Doe 1 et al v. Xytex Corporation et al

Filing 81

ORDER GRANTING IN PART AND DENYING IN PART MOTION TO DISMISS by Judge William Alsup [granting in part and denying in part 74 Motion to Dismiss]. Amended Pleadings due by NOON on 4/6/2017. (whasec, COURT STAFF) (Filed on 3/24/2017)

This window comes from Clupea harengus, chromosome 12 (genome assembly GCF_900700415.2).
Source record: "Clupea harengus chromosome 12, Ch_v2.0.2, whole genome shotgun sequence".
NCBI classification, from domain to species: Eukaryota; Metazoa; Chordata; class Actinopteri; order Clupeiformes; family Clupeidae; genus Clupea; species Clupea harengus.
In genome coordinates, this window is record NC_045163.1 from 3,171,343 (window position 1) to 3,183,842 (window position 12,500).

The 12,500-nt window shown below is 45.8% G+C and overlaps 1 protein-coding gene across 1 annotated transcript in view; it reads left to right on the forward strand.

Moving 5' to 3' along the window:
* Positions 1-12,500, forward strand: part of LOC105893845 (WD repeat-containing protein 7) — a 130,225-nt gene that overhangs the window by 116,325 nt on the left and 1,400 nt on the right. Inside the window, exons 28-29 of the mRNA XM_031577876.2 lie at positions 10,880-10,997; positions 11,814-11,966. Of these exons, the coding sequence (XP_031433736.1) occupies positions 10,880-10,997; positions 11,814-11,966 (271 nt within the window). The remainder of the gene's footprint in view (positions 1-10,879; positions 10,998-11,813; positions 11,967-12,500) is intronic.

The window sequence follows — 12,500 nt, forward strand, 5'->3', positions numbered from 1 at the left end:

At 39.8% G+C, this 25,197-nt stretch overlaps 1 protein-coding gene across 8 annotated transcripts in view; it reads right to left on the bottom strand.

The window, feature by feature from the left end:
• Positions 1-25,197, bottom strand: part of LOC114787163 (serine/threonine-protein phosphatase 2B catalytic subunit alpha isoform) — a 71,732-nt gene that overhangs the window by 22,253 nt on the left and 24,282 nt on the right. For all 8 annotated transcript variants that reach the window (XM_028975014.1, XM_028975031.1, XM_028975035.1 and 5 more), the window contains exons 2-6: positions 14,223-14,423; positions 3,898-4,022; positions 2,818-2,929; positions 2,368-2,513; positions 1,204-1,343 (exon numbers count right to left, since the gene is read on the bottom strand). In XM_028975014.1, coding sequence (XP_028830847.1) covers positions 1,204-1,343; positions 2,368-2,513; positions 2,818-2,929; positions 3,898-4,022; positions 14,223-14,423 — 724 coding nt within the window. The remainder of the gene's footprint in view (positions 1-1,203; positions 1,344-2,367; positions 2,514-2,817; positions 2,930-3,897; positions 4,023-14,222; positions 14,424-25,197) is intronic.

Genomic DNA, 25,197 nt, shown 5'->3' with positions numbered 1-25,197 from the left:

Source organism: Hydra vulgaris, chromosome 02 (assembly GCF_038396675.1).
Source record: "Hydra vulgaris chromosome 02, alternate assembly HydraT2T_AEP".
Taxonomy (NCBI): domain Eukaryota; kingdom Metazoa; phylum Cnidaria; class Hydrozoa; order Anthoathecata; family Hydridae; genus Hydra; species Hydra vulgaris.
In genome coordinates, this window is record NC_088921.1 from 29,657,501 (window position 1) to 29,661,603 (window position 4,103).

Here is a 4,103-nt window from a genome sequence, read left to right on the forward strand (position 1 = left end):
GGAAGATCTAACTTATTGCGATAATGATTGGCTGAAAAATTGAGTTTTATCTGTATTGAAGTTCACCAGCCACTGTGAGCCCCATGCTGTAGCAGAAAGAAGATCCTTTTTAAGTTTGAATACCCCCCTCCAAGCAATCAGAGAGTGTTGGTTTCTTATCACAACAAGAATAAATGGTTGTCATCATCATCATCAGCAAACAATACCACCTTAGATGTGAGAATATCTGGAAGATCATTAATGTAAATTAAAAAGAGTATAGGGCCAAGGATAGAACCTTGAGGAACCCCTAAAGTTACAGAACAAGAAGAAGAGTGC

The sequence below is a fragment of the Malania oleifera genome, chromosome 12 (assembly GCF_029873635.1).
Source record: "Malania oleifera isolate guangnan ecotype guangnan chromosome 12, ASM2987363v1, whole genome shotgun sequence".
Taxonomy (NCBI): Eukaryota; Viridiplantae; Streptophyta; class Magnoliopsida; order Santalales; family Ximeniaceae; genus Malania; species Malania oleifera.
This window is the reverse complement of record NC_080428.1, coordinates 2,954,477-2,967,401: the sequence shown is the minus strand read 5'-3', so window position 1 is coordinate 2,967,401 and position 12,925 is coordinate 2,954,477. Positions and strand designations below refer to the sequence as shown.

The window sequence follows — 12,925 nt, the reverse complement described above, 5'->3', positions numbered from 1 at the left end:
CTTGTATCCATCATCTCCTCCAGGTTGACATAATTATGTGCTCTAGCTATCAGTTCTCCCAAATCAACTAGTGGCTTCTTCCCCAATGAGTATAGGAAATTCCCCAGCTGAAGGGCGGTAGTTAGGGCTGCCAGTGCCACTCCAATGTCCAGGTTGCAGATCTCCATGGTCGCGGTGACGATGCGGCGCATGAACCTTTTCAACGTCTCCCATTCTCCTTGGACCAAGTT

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1 2 3 4 5 6 IN THE UNITED STATES DISTRICT COURT 7 FOR THE NORTHERN DISTRICT OF CALIFORNIA 8 9 JANE DOE 1 and JANE DOE 2; 11 For the Northern District of California United States District Court 10 12 13 14 Plaintiffs, No. C 16-02935 WHA v. XYTEX CORPORATION, a Georgia Corporation; ORDER GRANTING IN PART AND DENYING IN PART MOTION TO DISMISS Defendant. 15 / 16 17 18 INTRODUCTION In this wrongful-birth action involving the sale of human semen for artificial 19 insemination, one defendant moves to dismiss. For the foregoing reasons, the motion is 20 GRANTED IN PART and DENIED IN PART. 21 STATEMENT 22 1. 23 Plaintiffs Jane Doe One and Jane Doe Two, a same-sex couple, resided and continue 24 to reside in San Francisco. In 2004, they registered to use, a website operated by 25 defendant Xytex Corporation. Xytex, through its website, sold human semen for use in artificial 26 insemination. At the time, Xytex’s website declared that it is “an industry leader in reproductive 27 services with a commitment to unsurpassed quality controls,” and that the donors’ personal 28 health and family history are carefully screened through a comprehensive medical process JANE DOE ONE & JANE DOE TWO. 1 developed by the Centers for Disease Control and Prevention. Additionally, the website 2 proclaimed that Xytex’s “FDA-mandated screening and testing also ensures our donors’ 3 continued good health.” It further represented that the screening process was so thorough 4 that a mere “1 percent of the men that inquire about being a donor candidate are evaluated,” 5 and, ultimately, “[f]ewer than 5 percent of the candidates become donors” (Compl. ¶¶ 2, 17). 6 Our plaintiffs heard about Xytex through friends and visited Xytex’s website. 7 Plaintiffs were impressed by the aforementioned screening procedures described on the website. 8 From looking at the website, plaintiffs got the impression that Xytex seemed to be the sperm 9 bank with the most rigorous qualification standards. Plaintiffs reached out to Xytex and spoke with Mary Hartley, a Xytex representative. They asked her if she knew of any Xytex sperm 11 For the Northern District of California United States District Court 10 donors that had a particularly impressive health and education history. Hartley immediately 12 singled out a specific sperm donor, Donor #9623, and stated that although Xytex has not yet 13 published his profile on their website, his sperm had already been used to successfully 14 inseminate women and it would be sold out as soon as his profile was published. Hartley also 15 claimed that Donor #9623 was “ultra intelligent” and that he looked “like a model.” “Moments 16 after” the phone conversation, Jane Doe One and Jane Doe Two purchased sperm from Donor 17 #9623 (id. ¶¶ 30–31). 18 After Xytex sent the sperm to San Francisco, licensed independent medical professionals 19 introduced sperm from Donor #9623 into plaintiff Jane Doe One in an artificial insemination 20 procedure. Approximately nine months later, Jane Doe One gave birth to P.S. At the time of 21 the complaint, P.S. was nine years old (id. ¶ 33). 22 Nine years passed. 23 In April 2015, Jane Doe One and Jane Doe Two saw an article on the website for 24 the Associated Press that discussed a lawsuit that had been filed against Xytex, specifically 25 referencing to Donor #9623. The article revealed that their sperm donor, Xytex Donor #9623, 26 was a mentally ill schizophrenic felon, who had pled guilty to residential burglary. Plaintiffs 27 28 2 1 learned that Donor #9623 had dropped out of college and held no degrees whatsoever. They also 2 discovered that Xytex had altered Donor #9623’s photos, removing a large facial mole (id. ¶ 34). 3 Subsequently to plaintiffs’ discovery of Donor #9623’s medical and criminal history, 4 Jane Doe One sent an email to Ronda Drake, an agent of Xytex and expressed her concern 5 regarding the fact that Donor #9623 was a diagnosed schizophrenic. In response, Drake said that 6 she was not aware “of any reported medical issues,” related to Donor #9623. Additionally, Jane 7 Doe One received an email from J. Todd Spradlin, the Chief Medical and Laboratory Director 8 for Xytex, in which Dr. Spradlin said that he had “received no information to confirm that Donor 9 #9623 has schizophrenia.” Spradlin also said, in the same email, that it “would be irresponsible 11 For the Northern District of California United States District Court 10 12 of Xytex to notify clients of unsubstantiated claims” (id. ¶¶ 35–36). 2. XYTEX AND DONOR #9623. Donor #9623 first came to the Xytex office in late 2000. At that time, he worked as a 13 janitor/waiter, who had dropped out of school. Prior to selling his sperm to Xytex, Donor #9623 14 had been hospitalized, as an adult, for mental health reasons on at least two separate occasions. 15 During these hospitalizations, which sometimes lasted for more than two weeks, the medical 16 staff of two different hospitals diagnosed Donor #9623 with psychotic schizophrenia, narcisstic 17 personality disorder, and significant grandiose delusions (id. ¶¶ 21–22). 18 Xytex’s “rigorous qualification procedure” included filling out a questionnaire on his 19 first visit and undergoing a ten-minute physical examination, in which the examining physician 20 did not discuss Donor #9623’s physical or mental health history. Donor #9623 told Hartley that 21 he thought his IQ was about 130, but Hartley “suggested to him that he was a genius with an IQ 22 of about 160.” Hartley further told him that the more educated donors did well selling their 23 sperm, and that Xytex usually dealt with donors with higher education. Two weeks after the 24 initial visit in 2000, Donor #9623 won approval to be a Xytex sperm donor (id. ¶¶ 22–23). 25 While Xytex represented Donor #9623 as a healthy, intelligent, and highly educated 26 sperm donor, he underwent hospitalization for mental health problems and got arrested on 27 numerous occasions for burglary, trespassing, DUI, and disorderly conduct. In 2002, Donor 28 #9623 was found to be disabled for his schizophrenia and placed on full Social Security 3 1 Disability (id. ¶ 24). Xytex alleged that it had no knowledge of either Donor #9623’s medical 2 or criminal record. 3 Recently, Jane Doe One and Jane Doe Two have come to discover that “their child needs 4 counseling.” Additionally, Jane Doe One and Jane Doe Two have each attended conferences 5 regarding best practices “for parents in their situation,” suffered stress and worry, and been 6 required to, and will be required to, expend funds to evaluate and care for their child to 7 ensure that should she become schizophrenic, she will have the best care possible (id. ¶ 37). 8 * 9 * * In April 2016, plaintiffs filed their complaint in San Francisco County Superior Court. Plaintiffs alleged claims for intentional misrepresentation, negligent misrepresentation, strict 11 For the Northern District of California United States District Court 10 products liability, products liability based on negligence, breach of express warranty, breach 12 of implied warranty of merchantability, battery, negligence, false advertising, wrongful birth, 13 specific performance, punitive damages, and violations of the California Unfair Competition 14 law. 15 The action was removed to federal court here in San Francisco on June 1, 2016, based on 16 diversity jurisdiction (Dkt. No. 1). One defendant moved to enforce a forum-selection clause in 17 the usage agreement on its website (Dkt. No. 11). An order rejected defendant’s argument that 18 they had provided reasonable notice of the usage agreement but allowed discovery into whether 19 plaintiffs had actual notice of the agreement (Dkt. No. 27). The parties’ briefs following that 20 discovery revealed inappropriate conduct at the deposition of one of the plaintiffs by counsel 21 for both sides, so the Court held an evidentiary hearing to complete the testimony, then invited 22 supplemental briefing (Dkt. No. 45). After the evidentiary hearing, while the supplemental 23 briefing proceeded, defendant brought a motion to stay discovery pending review of its petition 24 to consolidate this action with several others in multi-district litigation which was granted in 25 part (Dkt. No. 60). The Judicial Panel on Multidistrict Litigation decided not to institute a 26 multidistrict litigation and the partial stay was lifted (Dkt. No. 69). Now Xytex moves to 27 dismiss. This order follows full briefing and oral argument. 28 4 1 ANALYSIS 2 To survive a motion to dismiss, a complaint must contain sufficient factual matter, 3 accepted as true, to state a claim to relief that is plausible on its face. Ashcroft v. Iqbal, 556 U.S. 4 662 (2009). A claim is facially plausible when there are sufficient factual allegations to draw a 5 reasonable inference that the defendant is liable for the conduct alleged. While a court “must 6 take all of the factual allegations in the complaint as true,” it is “not bound to accept as true a 7 legal conclusion couched as a factual allegation.” Id. at 1949–50 (quoting Bell Atl. Corp. v. 8 Twombly, 550 U.S. 544, 555 (2007)) (internal quotation marks omitted). “[C]onclusory 9 allegations of law and unwarranted inferences are insufficient to defeat a motion to dismiss for failure to state a claim.” Epstein v. Wash. Energy Co., 83 F.3d 1136, 1140 (9th Cir. 1996) 11 For the Northern District of California United States District Court 10 (citation omitted). 12 California recognizes the tort of “wrongful birth.” Turpin v. Sortini, 31 Cal. 3d 220 13 (1982). The essence of the tort is negligence by a professional service provider leading to a 14 problematic birth. Before addressing the challenge to the wrongful birth claim for relief, 15 however, this order will address the challenge to plaintiffs’ intentional and negligent 16 misrepresentation claims. Finally, the order will address the remaining challenges.* 17 1. 18 Plaintiffs claim Xytex intentionally or negligently misrepresented the specific 19 characteristics of Donor #9623, such as his level of education, and his medical and criminal 20 record. The elements of a claim for intentional misrepresentation are: (1) a misrepresentation, 21 which includes a concealment or nondisclosure; (2) knowledge of the falsity of the 22 misrepresentation, i.e., scienter; (3) intent to induce reliance on the misrepresentation; 23 (4) justifiable reliance; and (5) resulting damages. The same elements comprise a claim 24 for negligent misrepresentation, except there is no requirement of scienter or intent to induce 25 reliance. Small v. Fritz Companies, Inc., 30 Cal. 4th 167, 173 (2003). Under Rule 9(b), INTENTIONAL/NEGLIGENT MISREPRESENTATION. 26 27 28 * Xytex agrees to apply California law in adjudicating this motion. The site-usage agreement on Xytex’s website included a choice-of-law provision selecting Georgia as governing the relationship between Xytex and its users. A prior order held our plaintiffs had no notice of the site-usage agreement. Accordingly, Xytex concedes that California law applies, at least for the sake of this motion (Dkt. No. 74 at 6 n.1). 5 1 plaintiff alleging fraud must satisfy a heightened pleading standard that requires circumstances 2 constituting fraud be pled with particularity. Specifically, “[t]he pleadings must state precisely 3 the time, place, and nature of the misleading statements, misrepresentations, and specific acts of 4 fraud.” Kaplan v. Rose, 49 F.3d 1363, 1370 (9th Cir. 1994). The pleading must be “specific 5 enough to give defendants notice of the particular misconduct . . . so that they can defend against 6 the charge and not just deny that they have done something wrong.” Vess v. Ciba-Geigy Corp. 7 USA, 317 F.3d 1097, 1106 (9th Cir. 2003). The requirement for pleading scienter is less 8 rigorous than that which applies to allegations regarding the “circumstances that constitute 9 fraud” because the Rule 9(b) requirement states that “malice, intent, knowledge, and other 11 For the Northern District of California United States District Court 10 conditions of a person’s mind may be alleged generally.” In its briefs, Xytex argues that plaintiffs’ misrepresentation claims fail because damages, 12 causation, intent, and scienter are not specifically alleged. At oral argument, counsel for Xytex 13 repeatedly stated that our plaintiffs testified and that this Court found that they had “never 14 [seen] the website,” in an apparent argument made to sow doubt that our plaintiffs relied on 15 the allegedly misleading statements thereon. Xytex’s characterization of plaintiffs’ testimony 16 and the Court’s finding is so inaccurate that it should be addressed. At the evidentiary hearing 17 regarding the forum-selection clause, Jane Doe One testified, inter alia, that she recalled the 18 website had “a lot of information directed towards patient[s] in the Patient section that answered 19 questions like what do you screen your donors for” (Jane Doe One Dep. at 26). The order 20 denying Xytex’s motion to transfer found, “nothing in Doe One’s testimony, however, suggested 21 she ever viewed or learned of the site-usage agreement” and that “there [was] simply nothing 22 in the record from which to infer that Doe One ever browsed the About Us tab” (Dkt. No. 66 at 23 7–8) (emphasis added). Nothing in our record supports defense counsel’s groundless assertion 24 that our plaintiffs “never saw the website.” Xytex counsel went on to add that “Buyer Beware” 25 should apply, but plaintiffs had no way to conduct due diligence on Donor #9623 whose true 26 identity was hidden from plaintiffs by Xytex. Only Xytex knew his true identity and was able 27 to conduct any diligence. 28 6 1 A. Damages. 2 Xytex contends that plaintiffs have not alleged that they suffered any actual damages 3 because of the alleged misrepresentations concerning Donor #9623 inasmuch as the birth of 4 plaintiffs’ child alone does not warrant general damages. Turpin, 31 Cal. 3d 220 at 235 (“[I]t is 5 simply impossible to determine in any rational or reasoned fashion whether [a child] has in fact 6 suffered an injury in being born impaired rather than not being born . . . .”). Nevertheless, 7 special damages are available. 8 Plaintiffs’ complaint does not claim damages due to their child’s life, but rather due to Plaintiffs argue that as parents, they “may recover special damages for extraordinary expenses 11 For the Northern District of California the medical expenses and emotional distress upon discovery of Donor #9623’s medical history. 10 United States District Court 9 necessary to treat [their child’s] hereditary ailment.” Turpin, 31 Cal. 3d 220 at 239 (alteration 12 in original). 13 Xytex would distinguish Turpin. In Turpin, the court allowed for recovery of medical 14 expenses associated with an hereditary ailment of a child who had been conceived only after 15 medical care providers failed to diagnose such condition in an older sibling. Xytex contends 16 that the special damages in Turpin were “both certain and readily measurable” inasmuch as the 17 plaintiffs’ child actually suffered from the hereditary deafness — unlike our plaintiffs’ child — 18 who has not yet been diagnosed with schizophrenia. (Again, Turpin is the decision recognizing 19 the tort of wrongful birth.) 20 Plaintiffs respond that it is not necessary to prove that plaintiffs’ child already is 21 schizophrenic to recover medical costs because “medical monitoring may be called for as a 22 result of a defendant’s tortious conduct, even in the absence of actual physical injury.” Potter v. 23 Firestone Tire & Rubber Co., 6 Cal 4th 965, 1007 (1993). 24 Xytex contends Potter is distinguishable because Potter held that “there can be no 25 recovery for preventative medical care and checkups to which members of the public at large 26 should prudently submit.” Potter, 6 Cal. 4th 965 at 1009. At this stage, one can reasonably 27 infer that monitoring plaintiffs’ child for mental illnesses, after discovering that the child’s 28 paternal genes carry the hereditary disease of schizophrenia, rises above preventative medical 7 1 care to which members of the public at large should submit themselves to, but rather originates 2 from the child’s genetic predisposition. Plaintiffs, therefore, have sufficiently alleged damages 3 caused by Xytex’s misrepresentations. This order recognizes that Turpin was a negligence- 4 based decision rather than a misrepresentation-based decision. Nevertheless, this order holds 5 that at a minimum the type of damages recognized in Turpin would also be recoverable under a 6 misrepresentation theory. 7 B. Causation. 8 Xytex contends that plaintiffs have failed to allege a causal link between the alleged torts 9 and the injury as damages alleged may only be recovered when “it becomes more likely than not that the injury was a result of its action.” Simmons, 212 Cal. App. 3d 696 at 702. In Simmons, 11 For the Northern District of California United States District Court 10 the plaintiff brought a wrongful birth and life action based on the alleged negligence of 12 plaintiff’s physician in failing to provide a test that might have disclosed the risk of her child 13 being born with Down’s Syndrome in time to abort the pregnancy. The court found the 14 defendants physician and clinic did not proximately cause the harm, since there was only a 15 twenty percent chance the test would have detected the risk of Down’s Syndrome. Id. at 702. 16 Simmons is distinguishable because it arose on summary judgment, not at the pleading stage, as 17 here. 18 Plaintiffs, therefore, have alleged sufficient facts to demonstrate proximate cause. 19 Moreover, plaintiffs have sufficiently alleged all elements for negligent misrepresentation. 20 Xytex’s motion to dismiss plaintiffs’ negligent misrepresentation claim fails. 21 22 23 24 The final two elements, intent to induce, and scienter, relate only to plaintiffs’ intentional misrepresentation claim, to which this order now turns. C. Intent to Induce Reliance. Xytex’s contends that plaintiffs failed to make allegations that Xytex intended to deceive 25 plaintiffs. The complaint, however, alleges that when plaintiffs asked Hartley if she knew of 26 any Xytex sperm donors that had a particularly impressive health history, Hartley immediately 27 singled out Donor #9623, creating the reasonable inference that Xytex intended to induce 28 reliance on its misrepresentation that Donor #9623 was healthy. 8 1 2 Plaintiffs, therefore, have sufficiently alleged Xytex’s intent to induce reliance on the alleged misrepresentations. 3 4 D. Scienter. In order to satisfy the requirement of scienter, it must be established either that defendant 5 had actual knowledge of the untruth of his statements, or that he lacked an honest belief in their 6 truth, or that the statements were carelessly and recklessly made, in a manner not warranted by 7 the information available to defendant. Watt v. Patterson, 125 Cal. App. 2d 788, 792 (1954). 8 9 Xytex argues that while plaintiffs allege that Donor #9623 made false claims about himself, they do not allege that Xytex knew about these misrepresentations. Plaintiffs contend that active knowledge is not necessary since Xytex made the false representations with 11 For the Northern District of California United States District Court 10 recklessness and disregard for their truth. The information regarding Donor #9623’s medical 12 health history, as well as his criminal record could have easily been discovered “through publicly 13 accessible, indisputable, medical and professional documents,” especially in light of Xytex’s 14 proclamation of its “intense and arduous” qualification process that “generat[es] a lot of medical, 15 psychological, genetic, and social information” (Compl. ¶ 19(g), 22). If Xytex had screened 16 Donor #9623 as carefully as Xytex claimed to screen donors, then Donor #9623 would not have 17 been held out to be a model man and likely would have been rejected. Xytex surely knew that it 18 failed to screen up to the standard it advertised. This alone would show reckless disregard and 19 therefore is adequate to show that Xytex acted with scienter. 20 Plaintiffs’ allegations have sufficient particularity as to the time, the nature, and the 21 specific acts to meet the requirements of Rule 9(b). Therefore, plaintiffs’ allegation of 22 intentional misrepresentation has been sufficiently plead, and thus survives the motion to 23 dismiss. NEGLIGENCE/STRICT PRODUCTS LIABILITY. 24 2. 25 A plaintiff may seek recovery in a products liability case either on the theory of 26 strict liability in tort or on the theory of negligence. Under either theory, to recover from a 27 manufacturer, a plaintiff must prove that a defective product caused the injury. Marrell v. 28 Navegar, Inc., 26 Cal. 4th 465, 478 (2001). 9 1 Plaintiffs’ strict products liability claim alleges that defendant either “manufactured” 2 or “distributed” the allegedly “defective and unsafe” sperm. Xytex contends that the claim for 3 strict liability is barred by a tissue bank’s statutory immunity to strict products liability under 4 Section 1635.2 of the Health and Safety Code. Section 1635.2 states (emphasis added) that 5 “the . . . distribution of tissue for the purpose of transplantation . . . shall be deemed a service 6 by those persons engaged in these activities” and that the aforementioned acts therefore “shall 7 not be subject to the requirements of Division 2 of the Commercial Code.” 8 Xytex supports its claim for statutory immunity by citing Cryolife, Inc. v. Superior Court, 9 110 Cal. App. 4th 1145 (2003), where the court held that “by expressly excluding the application of Division 2 of the Commercial Code to the sale, storage, or distribution of tissue for the 11 For the Northern District of California United States District Court 10 purpose of transplantation,” the legislature implicitly excluded such tissue-related activities from 12 the application of the doctrine of strict products liability. Cryolife, Inc., 110 Cal. App. 4th 1145 13 at 1154. Xytex, therefore, argues that as a service provider of tissue it is exempt from strict 14 products liability. 15 Plaintiffs do not dispute this point, but correctly contend that Cryolife did not discuss 16 or deal with a claim for products liability based on negligence, such as a failure to warn of risks 17 from the use of sperm from Donor #9623 that Xytex knew or should have known. A tissue 18 bank’s statutory immunity from strict products liability therefore does not extend to products 19 liability based on negligence. Plaintiffs’ strict products liability claim is dismissed. As to this, 20 leave to amend will not be granted inasmuch as it is foreclosed as a matter of law. Plaintiffs’ 21 negligence claim survives at this stage. BREACH OF WARRANTIES. 22 3. 23 Plaintiffs allege that Xytex created express and implied warranties regarding the 24 “quality and reliability” of the sperm sold to plaintiffs. An express warranty may be created: 25 By “affirmation of fact or promise,” “description of the goods,” or “sample or model.” 26 Cal. Com. Code § 2313. Moreover, “a warranty that the goods shall be merchantable is implied 27 in a contract for their sale.” Cal. Com. Code § 2314(1) (emphasis added). 28 10 1 Xytex rightly points out that Section 2313 of the Commercial Code is part of Division 2 Two, which is, as establish above, inapplicable to tissue-related activities. See Cal. Health & 3 Safety Code § 1635.2; Cryolife, Inc., 110 Cal. App. 4th 1145 at 1154. 4 While plaintiffs seem to implicitly concede to Xytex’s argument, plaintiffs switch gears found in the California Commercial Code, such terminology does not limit the legal basis for a 7 claim for relief at this stage.” Plaintiffs argue that even if Xytex’s representations and warranties 8 are not enforceable as an express contract, plaintiffs have alleged sufficient facts to recover on 9 a theory of promissory estoppel. This order declines to evaluate on a claim for promissory 10 estoppel, as plaintiffs failed to allege this claim in their complaint. See Perkins v. LinkedIn 11 For the Northern District of California in their reply and contend that “while the terminology of express and implied warranties may be 6 United States District Court 5 Corp., 53 F. Supp. 3d 1190, 1203 (N.D. Cal. 2014) (Judge Lucy Koh); Swartz v. KPMG LLP, 12 476 F. 3d 756, 763 (9th Cir. 2007). The claim for breach of warranties is dismissed. As to this 13 claim, leave to amend will not be granted inasmuch as it too is foreclosed as a matter of law. 14 4. 15 Plaintiffs allege that Xytex committed a battery by causing Jane Doe One to be 16 inseminated with the sperm of a person to whom she did not consent to (Compl. ¶ 79). In the 17 medical context, “battery is an intentional tort that occurs when a doctor performs a procedure 18 without obtaining any consent.” Conte v. Girard Orthopaedic Surgeons Medical Group, Inc., 19 107 Cal. App. 4th 1260, 1266 (2003). There are three elements to a claim for medical battery 20 under a violation of conditional consent: (1) The patient must show his consent was conditional, 21 (2) the doctor intentionally violated the condition while providing treatment, and (3) the patient 22 suffered harm as a result of the doctor’s violation of the condition. Piedra v. Dugan, 123 Cal. 23 App. 4th 1483, 1497–98 (2004). 24 BATTERY. As to the first element, plaintiffs claim that their consent to the artificial insemination 25 of Jane Doe One was conditioned on using the sperm of a healthy and intelligent donor. 26 Next, plaintiffs contend that Xytex violated said condition because Jane Doe One was 27 inseminated with sperm from a mentally-ill felon, and that thereby the insemination constitutes 28 battery. This argument is flawed. The only procedure alleged in the complaint was the artificial 11 1 insemination performed on Jane Doe One by “licensed medical professionals” unaffiliated with 2 Xytex. Despite Xytex’s misrepresentations regarding Donor #9623, Xytex never committed an 3 intentional or offensive touching of Jane Doe One. 4 Plaintiffs attempt to argue that “[o]ne who causes an offensive touching to occur is 5 liable for the offense, even if an innocent third party was the conduit.” People v. Austin, 6 111 Cal. App. 3d 110, 1140 (1980). California law has not extended the tort of medical battery 7 to third-party misconduct. Plaintiffs’ claim for medical battery is dismissed. 8 5. NEGLIGENCE/PRODUCTS LIABILITY BASED ON NEGLIGENCE/WRONGFUL BIRTH. 9 Plaintiffs contend that Xytex “acted carelessly and negligently” in providing sperm, 10 liability claim based on negligence, as well as their wrongful birth claim as wrongful birth is For the Northern District of California United States District Court thereby causing plaintiffs’ injuries. Plaintiffs’ claim for negligence is repetitive of their products 11 12 one form of a professional negligence action. Turpin, 31 Cal. 3d 220 at 229. The sole element 13 at issue here is that of recoverable damages. Pursuant to the antecedent discussion of special 14 damages, plaintiffs have sufficiently claimed that Xytex’s tortious actions caused the alleged 15 damages. Xytex’s motion to dismiss the negligence, products liability based on negligence, 16 and wrongful birth claim therefore fails. 17 6. SPECIFIC PERFORMANCE. 18 Plaintiffs seek specific performance to compel Xytex to honor the contract term 19 that obliges Xytex to disseminate information regarding Donor #9623 as discussed by Xytex. 20 To obtain specific performance after a breach of contract, a plaintiff must generally show: 21 (1) The inadequacy of his legal remedy; (2) an underlying contract that is both reasonable and 22 supported by adequate consideration; (3) the existence of a mutuality of remedies; (4) 23 contractual terms which are sufficiently definite to enable the court to know what it is to enforce; 24 and (5) a substantial similarity of the requested performance to that promised in the contract. 25 Real Estate Analytics, LLC v. Vallas, 160 Cal. App. 4th 463, 472 (2008). Only the fourth 26 element is contested. 27 28 12 1 Xytex contends that plaintiffs failed to allege sufficiently definite contract terms for the 2 court to enforce and that it is unclear what information it should disclose since plaintiffs are 3 already aware of the information they argue should be disclosed. 4 Plaintiffs, however, demand full disclosure of information Xytex might receive in the 5 future concerning Donor #9623, and for now we must leave the remedy of specific performance 6 on the table among potential relief. 7 8 9 7. FALSE ADVERTISEMENT/UNFAIR COMPETITION. Plaintiffs contend that by promoting misleading information about the nature, characteristics, and qualities of Donor #9623, Xytex engaged in unfair business practices and false advertising. Unfair competition includes “any unlawful, unfair or fraudulent business act 11 For the Northern District of California United States District Court 10 or practice . . . and any act prohibited by the false advertising law.” Cal. Bus. & Prof. Code 12 § 17200. Advertising that “is untrue or misleading, and which is known, or which by the 13 exercise of reasonable care should be known, to be untrue or misleading” is prohibited. 14 Cal. Bus. & Prof. Code § 17500. 15 First, Xytex contends that this claim should fail because plaintiffs fail to allege that 16 Xytex knew about the misrepresentations. As discussed above, a reasonable inference from 17 plaintiffs’ allegations is that Xytex acted recklessly regarding its misrepresentations. 18 Second, Xytex contends that the claim should be dismissed since plaintiffs are unable to 19 allege any facts showing the amount of restitution necessary to restore purchasers to the status 20 quo ante. See Cal. Bus. & Prof. Code § 17535. Xytex cites Colgan v. Leatherman Tool Group, 21 Inc., 135 Cal. App. 4th 663, 697 (2006), where the failure to support the restitution amount with 22 evidence led to the dismissal of the unfair competition claim. Colgan is not on point. Unlike the 23 case before us, which is at the pleading stage, Colgan was on appeal from a restitution order 24 after trial. Plaintiffs’ claim for false advertisement and unfair business practices has been 25 sufficiently alleged. PUNITIVE DAMAGES . 26 8. 27 Plaintiffs seek punitive damages. Xytex contends that under Section 425.13 of the Code 28 of Civil Procedure, plaintiffs are required to file a motion to amend before they can seek punitive 13 1 damages. Plaintiffs argue that Section 425.13 is a procedural state statute and therefore does 2 not apply in federal court. See Erie R.R. Co. v. Tompkins, 304 U.S. 64 (1938). Plaintiffs cite 3 Jackson v. E. Bay Hosp., 980 F. Supp. 1341, 1352 (N.D. Cal. 1997) (Judge Marilyn Patel), where 4 the court found that Section 425.13 was a method of managing the pleadings and was not “so 5 intimately bound up” with the substantive law of torts that it had to be applied. As Jackson is on 6 point and persuasive, unlike Xytex’s arguments, plaintiffs’ claim for punitive damages survives 7 for now. 8 9 CONCLUSION For the foregoing reasons the motion to dismiss is GRANTED IN PART as to plaintiffs’ claims for strict products liability, breach of warranties, and battery. The motion to dismiss is 11 For the Northern District of California United States District Court 10 DENIED IN PART as to plaintiffs’ claims for intentional and negligent misrepresentation, 12 negligence, products liability based on negligence, wrongful birth, false advertising, unfair 13 business practices, specific performance, and punitive damages. Plaintiffs may seek leave to 14 amend the dismissed claims, except as to strict products liability and breach of warranties, by 15 a formal motion noticed on the normal 35-day calendar by APRIL 6 AT NOON. Plaintiffs must 16 plead their best case. Their motion should affirmatively demonstrate how the proposed first 17 amended complaint corrects the deficiencies identified in this order, as well as any others raised 18 in Xytex’s motion but not addressed herein. The motion should be accompanied by a redlined 19 copy. Failure to timely file a motion seeking leave to amend will result in dismissal of the 20 action against plaintiffs. Xytex must raise any Rule 12 issues in response to plaintiffs’ motion. 21 This case will go to trial in November and both sides must pursue discovery in time to be ready 22 for the trial date and please do not use any excuse of co-ordinated discovery as a basis for 23 delaying depositions or other discovery. 24 25 IT IS SO ORDERED. 26 27 Dated: March 24, 2017. WILLIAM ALSUP UNITED STATES DISTRICT JUDGE 28 14